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Florida teacher under state investigation for showing 5th graders a Disney movie
After a long day of standardized testing, Florida fifth-grade teacher Jenna Barbee decided the students needed a break. She had the students watch a Disney movie, Strange World. Now, Barbee, a first-year teacher in Hernando County is being subject to a "misconduct" investigation by the Florida Department of Education.
Strange World was released in 2022. It follows a family of explorers who must work together to "to hunt down whatever is killing their town's power-providing plants." According to Common Sense Media, a non-profit group that evaluates books and films for children, it is suitable for kids as young as 8. There is no sexual content. Common Sense Media notes that the parents of the main character, Ethan, "embrace throughout the movie in a brief but loving manner." Ethan "expresses a romantic interest in his crush, Diazo, on a few occasions but is only seen speaking to him once." Barbee said she showed the movie because it is about earth and "that's our current lesson in science."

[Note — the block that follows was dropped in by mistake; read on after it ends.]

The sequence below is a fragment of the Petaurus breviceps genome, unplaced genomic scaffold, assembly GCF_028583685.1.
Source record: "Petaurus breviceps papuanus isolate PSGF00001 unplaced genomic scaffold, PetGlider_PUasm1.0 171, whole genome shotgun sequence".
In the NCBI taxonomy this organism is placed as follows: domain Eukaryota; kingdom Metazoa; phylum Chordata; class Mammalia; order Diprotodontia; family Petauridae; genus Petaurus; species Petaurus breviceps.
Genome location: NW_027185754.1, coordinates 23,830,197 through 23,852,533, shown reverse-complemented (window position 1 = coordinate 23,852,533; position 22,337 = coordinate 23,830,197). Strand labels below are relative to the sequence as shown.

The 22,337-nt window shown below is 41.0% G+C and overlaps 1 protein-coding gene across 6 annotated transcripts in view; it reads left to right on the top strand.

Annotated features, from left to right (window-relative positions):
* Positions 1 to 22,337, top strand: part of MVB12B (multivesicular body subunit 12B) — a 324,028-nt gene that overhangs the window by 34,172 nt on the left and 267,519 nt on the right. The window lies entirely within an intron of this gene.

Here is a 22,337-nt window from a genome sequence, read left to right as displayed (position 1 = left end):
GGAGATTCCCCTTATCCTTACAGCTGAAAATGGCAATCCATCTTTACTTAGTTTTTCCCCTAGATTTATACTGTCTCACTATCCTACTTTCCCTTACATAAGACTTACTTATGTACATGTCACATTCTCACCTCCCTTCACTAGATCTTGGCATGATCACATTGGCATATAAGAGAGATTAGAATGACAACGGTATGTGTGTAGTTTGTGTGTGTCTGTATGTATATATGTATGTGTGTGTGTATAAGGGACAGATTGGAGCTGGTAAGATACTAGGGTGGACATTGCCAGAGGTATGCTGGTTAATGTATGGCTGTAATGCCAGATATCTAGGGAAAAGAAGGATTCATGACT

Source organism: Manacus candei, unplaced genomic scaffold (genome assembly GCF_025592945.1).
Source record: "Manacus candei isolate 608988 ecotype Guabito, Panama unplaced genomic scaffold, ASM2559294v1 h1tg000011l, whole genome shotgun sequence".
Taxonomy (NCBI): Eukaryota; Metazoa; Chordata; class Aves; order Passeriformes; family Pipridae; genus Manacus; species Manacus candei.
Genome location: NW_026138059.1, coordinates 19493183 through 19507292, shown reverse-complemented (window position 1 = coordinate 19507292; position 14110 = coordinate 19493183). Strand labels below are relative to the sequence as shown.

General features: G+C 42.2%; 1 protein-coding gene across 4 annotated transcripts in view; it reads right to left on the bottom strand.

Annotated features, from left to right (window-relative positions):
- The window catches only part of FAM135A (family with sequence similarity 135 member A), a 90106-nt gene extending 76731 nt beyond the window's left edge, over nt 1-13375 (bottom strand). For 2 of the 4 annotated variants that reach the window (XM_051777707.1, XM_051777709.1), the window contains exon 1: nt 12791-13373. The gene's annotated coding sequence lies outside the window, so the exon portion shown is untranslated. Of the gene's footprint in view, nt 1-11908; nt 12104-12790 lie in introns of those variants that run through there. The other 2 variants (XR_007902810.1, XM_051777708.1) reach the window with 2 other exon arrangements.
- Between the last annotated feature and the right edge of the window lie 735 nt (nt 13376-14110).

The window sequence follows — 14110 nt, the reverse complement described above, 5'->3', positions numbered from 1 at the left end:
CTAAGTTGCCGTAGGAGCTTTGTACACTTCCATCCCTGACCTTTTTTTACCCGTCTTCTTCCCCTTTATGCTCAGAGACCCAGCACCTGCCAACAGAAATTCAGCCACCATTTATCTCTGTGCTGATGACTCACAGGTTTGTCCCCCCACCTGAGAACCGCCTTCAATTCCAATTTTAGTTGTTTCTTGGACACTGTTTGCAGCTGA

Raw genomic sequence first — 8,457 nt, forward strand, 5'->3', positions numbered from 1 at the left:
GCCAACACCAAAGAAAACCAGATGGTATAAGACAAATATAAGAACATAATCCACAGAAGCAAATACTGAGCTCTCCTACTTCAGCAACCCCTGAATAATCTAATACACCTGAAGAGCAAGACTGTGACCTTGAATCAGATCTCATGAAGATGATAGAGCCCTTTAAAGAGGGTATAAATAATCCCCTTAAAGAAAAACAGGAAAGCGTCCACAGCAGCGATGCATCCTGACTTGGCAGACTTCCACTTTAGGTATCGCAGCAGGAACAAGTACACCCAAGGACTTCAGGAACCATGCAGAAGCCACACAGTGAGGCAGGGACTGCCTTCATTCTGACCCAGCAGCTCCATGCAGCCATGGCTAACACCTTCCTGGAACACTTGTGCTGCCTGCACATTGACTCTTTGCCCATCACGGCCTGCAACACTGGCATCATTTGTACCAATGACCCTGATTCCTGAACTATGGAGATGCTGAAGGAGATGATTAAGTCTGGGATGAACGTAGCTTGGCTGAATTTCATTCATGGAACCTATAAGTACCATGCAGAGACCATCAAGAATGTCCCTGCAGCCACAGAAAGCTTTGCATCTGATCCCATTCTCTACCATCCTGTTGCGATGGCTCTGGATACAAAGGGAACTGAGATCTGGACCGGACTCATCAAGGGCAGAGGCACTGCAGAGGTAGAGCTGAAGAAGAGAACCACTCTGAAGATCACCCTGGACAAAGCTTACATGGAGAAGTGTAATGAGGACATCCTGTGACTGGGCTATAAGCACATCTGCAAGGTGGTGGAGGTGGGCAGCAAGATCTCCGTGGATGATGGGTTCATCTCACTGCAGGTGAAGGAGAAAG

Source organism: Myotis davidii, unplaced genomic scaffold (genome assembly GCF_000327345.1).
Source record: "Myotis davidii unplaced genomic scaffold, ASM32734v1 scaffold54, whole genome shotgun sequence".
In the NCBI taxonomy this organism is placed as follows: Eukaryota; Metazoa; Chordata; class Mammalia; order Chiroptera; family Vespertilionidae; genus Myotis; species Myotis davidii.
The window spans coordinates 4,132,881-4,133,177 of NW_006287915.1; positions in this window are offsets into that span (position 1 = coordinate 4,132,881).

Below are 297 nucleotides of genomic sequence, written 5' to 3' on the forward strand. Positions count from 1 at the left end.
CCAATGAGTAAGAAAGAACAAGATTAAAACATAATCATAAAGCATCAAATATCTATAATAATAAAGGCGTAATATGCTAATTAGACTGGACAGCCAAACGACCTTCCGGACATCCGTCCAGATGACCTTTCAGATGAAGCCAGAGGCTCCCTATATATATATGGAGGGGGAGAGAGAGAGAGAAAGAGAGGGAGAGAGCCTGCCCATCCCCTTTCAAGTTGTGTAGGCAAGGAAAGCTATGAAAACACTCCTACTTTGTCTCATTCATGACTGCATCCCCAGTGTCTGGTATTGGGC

The fact that Ethan identifies as LGBTQ prompted a complaint from parent and school board member Shannon Rodriguez. "It is not a teacher’s job to impose their beliefs upon a child: religious, sexual orientation, gender identity, any of the above," Rodriguez said during a May 9 school board meeting. "But allowing movies such as this assist teachers in opening a door, and please hear me, they assist teachers in opening a door for conversations that have no place in our classrooms." Rodriguez said she was "not going to stand by and allow this minority to infiltrate our schools" because "God did put me here."